Questions about cedar properties

I'm salvaging some cedar from the windows I replaced last year. This stuff has been exposed to the elements (under a flaking coat of paint) for over thirty years, yet when I cut into it it looks to be in better condition than most of the other species in my shop. Amazing!
I've heard that cedar needs grow for at least 15 years old before it starts to have its preservative properties. The wood I have has done well, but there's a limited supply. It's done so well that I'm certainly anxious to build my next outdoor projects out of cedar. But I have a limited supply so do I need to take extra care when buying new, to make sure it's old enough?
I've been slicing off 1/2" strips to glue up for a wall mount mailbox I want to build. The quantity of dust that fills the air is like no other wood I've cut. Is this normal?
My mailbox will be six or seven inches up and down, and I want the two ends to also extend below the bottom to serve as hooks for a newspaper. If I glue up the front and back faces so the strips are horizontal I'll be in a cross grain situation. Will that be a problem over seven inches? I'm in Ottawa where all seasons can be a bit harsh. If so, what kind of solution would you suggest? Also, what kind of glue should I use?
Thanks.
- Owen -
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Yes, Eastern White Cedar is amazing stuff. I have used epoxy on outdoor cedar projects with excellent results. I leave the wood unfinished and give it a clorox, water, detergent scrub in the Spring. It looks like new! You may want to be careful around that dust though.....I have developed an asthmatic reaction to EWS dust. Dave

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I have some 5 minute epoxy. Would that work, or would you recommend the 24 hour kind? I'm trying to picture myself doing the glue-up with the 5 minute stuff and I can't see it going well. I have six edges about 3' long to glue. Times 2.
I'll be asking a friend to run my glued panels through his thickness plane. Epoxy wouldn't be hard on the blades, would it?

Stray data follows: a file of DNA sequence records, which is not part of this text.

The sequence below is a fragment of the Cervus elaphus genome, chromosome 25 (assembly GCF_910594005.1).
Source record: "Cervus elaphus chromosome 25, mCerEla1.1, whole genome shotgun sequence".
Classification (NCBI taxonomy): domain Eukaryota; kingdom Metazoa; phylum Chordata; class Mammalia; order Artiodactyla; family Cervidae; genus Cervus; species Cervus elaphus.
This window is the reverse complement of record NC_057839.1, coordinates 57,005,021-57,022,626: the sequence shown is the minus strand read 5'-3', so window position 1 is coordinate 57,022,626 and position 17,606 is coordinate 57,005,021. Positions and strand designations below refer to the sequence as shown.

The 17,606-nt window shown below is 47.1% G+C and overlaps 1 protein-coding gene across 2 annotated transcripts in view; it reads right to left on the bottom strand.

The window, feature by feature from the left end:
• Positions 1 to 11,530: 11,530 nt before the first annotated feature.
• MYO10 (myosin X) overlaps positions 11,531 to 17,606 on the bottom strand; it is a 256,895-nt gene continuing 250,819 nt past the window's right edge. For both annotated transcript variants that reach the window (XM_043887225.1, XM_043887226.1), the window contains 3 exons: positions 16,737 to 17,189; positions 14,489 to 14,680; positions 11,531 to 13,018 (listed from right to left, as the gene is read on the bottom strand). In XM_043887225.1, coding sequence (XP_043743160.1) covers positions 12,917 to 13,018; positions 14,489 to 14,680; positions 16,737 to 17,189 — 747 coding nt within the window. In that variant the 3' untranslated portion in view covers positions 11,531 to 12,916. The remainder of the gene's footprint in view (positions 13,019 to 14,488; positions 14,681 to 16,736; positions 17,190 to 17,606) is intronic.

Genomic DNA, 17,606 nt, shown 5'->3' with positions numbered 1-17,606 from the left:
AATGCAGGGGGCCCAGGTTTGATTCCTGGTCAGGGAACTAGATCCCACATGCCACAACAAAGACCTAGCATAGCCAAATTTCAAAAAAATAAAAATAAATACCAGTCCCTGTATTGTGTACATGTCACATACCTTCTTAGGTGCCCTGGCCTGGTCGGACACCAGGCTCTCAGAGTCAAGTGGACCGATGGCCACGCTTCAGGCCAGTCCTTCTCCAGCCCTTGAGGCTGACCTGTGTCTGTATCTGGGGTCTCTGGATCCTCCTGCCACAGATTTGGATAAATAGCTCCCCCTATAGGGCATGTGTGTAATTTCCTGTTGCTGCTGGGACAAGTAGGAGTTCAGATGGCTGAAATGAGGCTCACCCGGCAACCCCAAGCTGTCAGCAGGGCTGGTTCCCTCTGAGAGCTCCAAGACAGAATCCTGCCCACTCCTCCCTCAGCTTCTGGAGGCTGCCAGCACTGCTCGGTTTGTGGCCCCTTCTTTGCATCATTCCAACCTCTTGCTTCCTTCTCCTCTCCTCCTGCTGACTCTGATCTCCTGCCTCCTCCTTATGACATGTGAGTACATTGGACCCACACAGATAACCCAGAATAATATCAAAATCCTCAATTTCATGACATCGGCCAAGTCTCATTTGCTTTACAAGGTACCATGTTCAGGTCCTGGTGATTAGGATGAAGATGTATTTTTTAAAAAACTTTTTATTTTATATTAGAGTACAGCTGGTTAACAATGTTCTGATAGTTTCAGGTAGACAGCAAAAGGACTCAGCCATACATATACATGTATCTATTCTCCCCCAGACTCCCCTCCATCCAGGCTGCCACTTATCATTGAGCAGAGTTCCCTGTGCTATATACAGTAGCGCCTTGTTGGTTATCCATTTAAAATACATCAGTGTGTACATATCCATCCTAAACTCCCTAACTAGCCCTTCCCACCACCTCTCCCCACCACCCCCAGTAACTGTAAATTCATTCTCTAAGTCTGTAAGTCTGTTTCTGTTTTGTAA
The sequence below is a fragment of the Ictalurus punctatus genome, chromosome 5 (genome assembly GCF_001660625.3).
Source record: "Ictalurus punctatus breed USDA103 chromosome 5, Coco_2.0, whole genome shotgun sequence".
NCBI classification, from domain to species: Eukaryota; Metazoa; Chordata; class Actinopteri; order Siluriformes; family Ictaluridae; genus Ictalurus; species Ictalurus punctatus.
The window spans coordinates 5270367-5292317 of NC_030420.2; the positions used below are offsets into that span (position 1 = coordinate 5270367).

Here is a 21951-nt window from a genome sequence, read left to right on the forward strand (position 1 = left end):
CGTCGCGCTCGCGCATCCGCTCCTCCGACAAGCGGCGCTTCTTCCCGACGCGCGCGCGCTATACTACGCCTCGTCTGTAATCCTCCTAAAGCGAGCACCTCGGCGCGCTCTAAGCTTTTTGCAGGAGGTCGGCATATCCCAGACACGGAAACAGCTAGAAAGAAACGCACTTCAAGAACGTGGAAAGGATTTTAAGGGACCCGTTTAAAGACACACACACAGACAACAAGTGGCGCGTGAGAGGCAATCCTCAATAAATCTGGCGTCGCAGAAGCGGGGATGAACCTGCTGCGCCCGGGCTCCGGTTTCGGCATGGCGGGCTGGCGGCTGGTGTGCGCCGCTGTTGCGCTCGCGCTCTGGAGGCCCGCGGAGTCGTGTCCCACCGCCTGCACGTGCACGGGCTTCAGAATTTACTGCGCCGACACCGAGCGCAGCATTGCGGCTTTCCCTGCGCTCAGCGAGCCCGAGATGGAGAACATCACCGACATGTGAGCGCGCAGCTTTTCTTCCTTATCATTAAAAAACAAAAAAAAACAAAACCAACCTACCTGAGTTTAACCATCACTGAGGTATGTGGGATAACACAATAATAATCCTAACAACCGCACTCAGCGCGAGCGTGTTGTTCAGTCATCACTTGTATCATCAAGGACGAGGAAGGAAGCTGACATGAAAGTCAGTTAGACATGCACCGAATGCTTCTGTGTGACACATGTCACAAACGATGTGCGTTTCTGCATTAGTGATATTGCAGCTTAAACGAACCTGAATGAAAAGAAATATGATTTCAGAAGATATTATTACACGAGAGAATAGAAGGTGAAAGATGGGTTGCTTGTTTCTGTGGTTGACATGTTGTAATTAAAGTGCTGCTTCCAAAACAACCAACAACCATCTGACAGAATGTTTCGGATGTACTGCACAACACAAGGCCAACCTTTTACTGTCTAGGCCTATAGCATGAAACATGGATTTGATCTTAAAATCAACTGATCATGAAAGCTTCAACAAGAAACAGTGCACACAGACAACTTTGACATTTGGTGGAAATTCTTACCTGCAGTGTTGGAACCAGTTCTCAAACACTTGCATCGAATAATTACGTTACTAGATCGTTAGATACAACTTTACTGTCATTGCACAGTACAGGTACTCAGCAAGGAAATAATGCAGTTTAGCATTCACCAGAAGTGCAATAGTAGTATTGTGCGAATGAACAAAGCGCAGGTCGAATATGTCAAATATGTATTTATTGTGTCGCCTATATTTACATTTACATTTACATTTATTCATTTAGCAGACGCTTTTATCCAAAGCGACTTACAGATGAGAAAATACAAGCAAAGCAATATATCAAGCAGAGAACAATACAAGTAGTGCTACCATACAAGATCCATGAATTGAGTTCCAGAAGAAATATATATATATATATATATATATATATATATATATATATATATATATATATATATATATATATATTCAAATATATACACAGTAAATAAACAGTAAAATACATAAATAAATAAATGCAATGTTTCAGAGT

I just found this: http://www.titebond.com/IntroPageTB.ASP?UserType=1&ProdSel=ProductIntroTB.asp . Looks like Titebond II would be a good choice. Of course I don't actually have any, but that can be changed.
- Owen -
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Owen Lawrence wrote:
> I have some 5 minute epoxy. Would that work, or would you recommend the 24 > hour kind?
IMHO, 5 minute epoxy is strictly for emergency repairs.
Use the good stuff, be patient, and enjoy the results.
Lew
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Lew Hodgett wrote:

FWIW: I often use a 30 Minute epoxy where I need more time, or more strength than the 5 Minute stuff. I get the 30 Minute from the local hobby shop, or on line thru Tower Hobbies. There is a rumor that the longer setting epoxy soaks into the wood more for greater strength. Seams reasonable to me.
Hope this helps.
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It does. Thanks to all who replied.
I settled on Titebond III which required a bonus trip to Lee Valley Tools since I couldn't find any at Canadian Tire or Home Depot. Some day I'll definitely try the longer setting epoxy, though. I have plenty of other projects in mind that could benefit from it.
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Owen Lawrence wrote:
> Some day I'll

Do a Google for WestSystems which will allow you to find a stocking distributor in your area.
Lew
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